I attended a conference lately on open science where one of the speakers discussed how we can now create detailed human genetic profiles. For example, it is possible to give a pregnant woman or a new mom knowledge of all the diseases to which her baby might be susceptible. But, it turns out, there’s a problem. It seems not every mom wants to have that kind of data. The truth, however accurate it might be — and maybe because it can be so accurate and complete — is not universally desired by those holding a new baby in their arms.
This reminded me of how we organizational leaders may not actually want to know everything about the experience of staff or what’s actually going on in our workplaces. Sometimes it seems we prefer managing a certain amount of ongoing drama and dysfunction to actually digging into, understanding and addressing the way things are — this, even though the dramas will continue until we deal with the issues: the performance problem, the demoralized staff, the bad hire, the discrimination complaints, you name it.
There is something in us that doesn’t want to know what those realities are. We’re busy. And we like the exciting, positive stuff. We thrive on what’s immediate and urgent and likely to result in positive recognition from our constituents.
Over the course of my career I have worked many times with staff experiences and truths that those guiding the organization didn’t want to hear. In the old Ptolemaic view the earth was at the center of the universe and clever mathematicians had to create overly complex equations to describe the movements of the sun and planets. This pleased the mathematicians’ bosses. Copernicus, as we all know, had a different view, but he wasn’t necessarily popular with his clients for his “discoveries.”
There’s always an explanation, a rationalization or negative (Ptolemaic) belief:
“She’s one more impatient Millennial who expects to be rewarded just for showing up — that’s the reason she left,” says the leader. But the (Copernican) truth may be closer to her not feeling valued or useful or frequently seeing her ideas discredited and suppressed.
“He’s a defeatist,” says the leader. But the truth may be closer to his offering inconveniently candid assessments of how the company is failing its lauded strategies.
When such negative judgments of people are voiced by those with authority they can become heavy political stones hung around the necks of people who are probably trying their best to do good. Their only crime may be not fitting the biases and styles of those with authority or informal clout, people who already have a view of the way it should be. Somehow, those bringing reality to the door are determined to be less credible rather than more so. Ah, yes, they are messengers and it can always be claimed that a messenger somehow didn’t bring the message in exactly the right way. In turn, this creates an industry of would-be coaches and consultants who have special formulas for delivering uncomfortable news. However, I’d argue that the formulas are never going to be quite sufficient because of this human thing we all hold within us to some degree — our desire not to know. Thomas Gray, an eighteenth century British poet, knew what he was saying when he coined the phrase, “Ignorance is bliss.”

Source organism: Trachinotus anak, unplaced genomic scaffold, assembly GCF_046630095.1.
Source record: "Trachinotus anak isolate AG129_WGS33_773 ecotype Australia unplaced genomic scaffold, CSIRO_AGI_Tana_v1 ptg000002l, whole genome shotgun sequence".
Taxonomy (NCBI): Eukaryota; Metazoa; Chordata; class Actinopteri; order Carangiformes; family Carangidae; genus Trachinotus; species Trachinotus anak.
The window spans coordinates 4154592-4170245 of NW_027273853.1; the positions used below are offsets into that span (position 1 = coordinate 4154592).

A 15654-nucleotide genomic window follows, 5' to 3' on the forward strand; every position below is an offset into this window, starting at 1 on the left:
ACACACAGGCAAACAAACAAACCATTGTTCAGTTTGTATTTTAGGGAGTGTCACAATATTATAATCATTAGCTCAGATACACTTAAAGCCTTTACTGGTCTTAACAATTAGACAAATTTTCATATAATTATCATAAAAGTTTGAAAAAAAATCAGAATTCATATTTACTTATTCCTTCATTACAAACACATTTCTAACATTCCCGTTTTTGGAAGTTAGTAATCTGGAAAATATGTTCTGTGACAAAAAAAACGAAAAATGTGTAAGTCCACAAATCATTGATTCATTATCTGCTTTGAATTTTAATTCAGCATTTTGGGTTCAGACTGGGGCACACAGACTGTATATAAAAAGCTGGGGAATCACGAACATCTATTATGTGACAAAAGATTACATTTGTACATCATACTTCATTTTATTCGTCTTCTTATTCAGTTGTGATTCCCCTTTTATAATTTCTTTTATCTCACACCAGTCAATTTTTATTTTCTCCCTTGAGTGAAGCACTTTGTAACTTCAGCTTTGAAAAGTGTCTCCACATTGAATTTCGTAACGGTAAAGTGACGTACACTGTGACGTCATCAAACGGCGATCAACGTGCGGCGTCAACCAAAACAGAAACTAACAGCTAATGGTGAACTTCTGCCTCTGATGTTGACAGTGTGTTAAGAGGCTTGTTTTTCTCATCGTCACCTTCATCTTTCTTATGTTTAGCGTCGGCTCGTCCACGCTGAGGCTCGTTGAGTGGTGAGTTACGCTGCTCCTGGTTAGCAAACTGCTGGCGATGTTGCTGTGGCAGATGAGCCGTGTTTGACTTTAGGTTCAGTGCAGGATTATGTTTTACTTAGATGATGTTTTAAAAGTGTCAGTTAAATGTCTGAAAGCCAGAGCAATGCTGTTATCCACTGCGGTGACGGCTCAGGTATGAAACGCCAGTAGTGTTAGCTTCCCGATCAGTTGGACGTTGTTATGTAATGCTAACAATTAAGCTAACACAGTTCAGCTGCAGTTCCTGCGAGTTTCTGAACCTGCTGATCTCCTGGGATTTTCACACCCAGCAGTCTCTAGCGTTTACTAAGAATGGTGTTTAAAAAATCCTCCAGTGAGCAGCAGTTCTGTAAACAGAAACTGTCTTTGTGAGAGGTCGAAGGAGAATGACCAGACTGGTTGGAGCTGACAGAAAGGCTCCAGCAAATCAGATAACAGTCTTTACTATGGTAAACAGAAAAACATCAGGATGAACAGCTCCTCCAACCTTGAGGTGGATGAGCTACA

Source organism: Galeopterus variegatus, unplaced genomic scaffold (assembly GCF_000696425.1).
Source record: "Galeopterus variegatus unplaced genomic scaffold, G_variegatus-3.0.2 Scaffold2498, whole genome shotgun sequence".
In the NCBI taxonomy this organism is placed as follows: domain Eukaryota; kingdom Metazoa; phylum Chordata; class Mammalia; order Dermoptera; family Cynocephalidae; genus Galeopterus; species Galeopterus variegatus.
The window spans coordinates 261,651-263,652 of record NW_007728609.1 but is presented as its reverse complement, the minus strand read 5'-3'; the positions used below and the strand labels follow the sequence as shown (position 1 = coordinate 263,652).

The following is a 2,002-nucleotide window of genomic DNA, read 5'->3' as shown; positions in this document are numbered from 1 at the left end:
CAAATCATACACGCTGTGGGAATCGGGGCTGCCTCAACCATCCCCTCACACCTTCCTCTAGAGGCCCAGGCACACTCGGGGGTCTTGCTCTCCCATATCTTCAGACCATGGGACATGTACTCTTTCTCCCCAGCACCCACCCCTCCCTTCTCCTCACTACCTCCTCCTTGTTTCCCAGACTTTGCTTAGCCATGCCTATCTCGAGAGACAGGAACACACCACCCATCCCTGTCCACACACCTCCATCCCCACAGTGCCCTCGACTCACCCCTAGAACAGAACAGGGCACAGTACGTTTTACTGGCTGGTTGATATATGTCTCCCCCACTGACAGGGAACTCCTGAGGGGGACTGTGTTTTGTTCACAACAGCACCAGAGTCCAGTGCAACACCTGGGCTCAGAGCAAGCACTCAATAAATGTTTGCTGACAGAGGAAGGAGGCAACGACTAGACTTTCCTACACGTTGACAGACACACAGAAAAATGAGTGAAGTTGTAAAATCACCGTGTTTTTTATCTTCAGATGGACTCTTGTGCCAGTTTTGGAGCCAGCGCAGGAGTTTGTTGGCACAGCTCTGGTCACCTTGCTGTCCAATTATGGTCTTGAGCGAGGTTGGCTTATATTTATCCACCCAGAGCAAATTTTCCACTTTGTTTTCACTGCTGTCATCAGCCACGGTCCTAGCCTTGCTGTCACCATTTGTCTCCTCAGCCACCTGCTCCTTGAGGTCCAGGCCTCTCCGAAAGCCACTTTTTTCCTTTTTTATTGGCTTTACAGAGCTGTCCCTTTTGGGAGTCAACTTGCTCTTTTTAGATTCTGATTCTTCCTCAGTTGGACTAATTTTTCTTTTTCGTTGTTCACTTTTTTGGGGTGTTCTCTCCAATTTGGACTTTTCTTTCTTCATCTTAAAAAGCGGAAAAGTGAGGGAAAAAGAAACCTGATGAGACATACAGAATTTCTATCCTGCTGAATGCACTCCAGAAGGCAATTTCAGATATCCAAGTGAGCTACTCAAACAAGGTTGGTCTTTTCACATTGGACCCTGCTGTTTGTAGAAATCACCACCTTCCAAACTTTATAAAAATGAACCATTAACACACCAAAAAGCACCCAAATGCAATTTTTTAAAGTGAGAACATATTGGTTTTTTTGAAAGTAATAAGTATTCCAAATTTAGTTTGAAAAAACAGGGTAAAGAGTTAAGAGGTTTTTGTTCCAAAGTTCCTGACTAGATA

We could be highly critical of this tendency of ours but it may be that a compassionate, empathic response is more appropriate than righteous opprobrium. Another way to see things is to go back to the mother and her baby. She doesn’t want to know because of the suffering that knowledge might cause her. Her reluctance certainly might be foolish. It might be short-sighted. But we can understand it, too. We can identify with that mother and feel what she must be feeling holding her baby close to her.
People don’t understand why leaders seem to deflect from or dismiss the truth about obviously bad decisions, mistakes they’ve made, conflicts of all kinds, failures and so many other kinds of troubling experiences that get talked about in an organization. But the simple answer is that dealing with those experiences causes pain, and we’d prefer not to feel it.
It is hard for any of us to actively choose pain as a strategy, even when that might be supremely beneficial.
This is not a new thought. In the real world we do bump up against it repeatedly, especially when as leaders we are personally implicated in the bad news. We may certainly enjoy our judgments about this phenomenon and probably a little too much when it is the others who we believe must choose pain, hardly ever when it is us.
Authority and empathy are difficult to balance on any given day. We can forgive ourselves for not wanting to know, and we can also go back the next day and ask again, intentionally increasing our tolerance for knowledge and understanding. It can be our practice to learn how to stand in the fire of what is and not shrink back from our responsibilities for leading, distasteful on some days as that may be. As leaders, we must learn to both hold the child and also know the full truth of a problematic profile.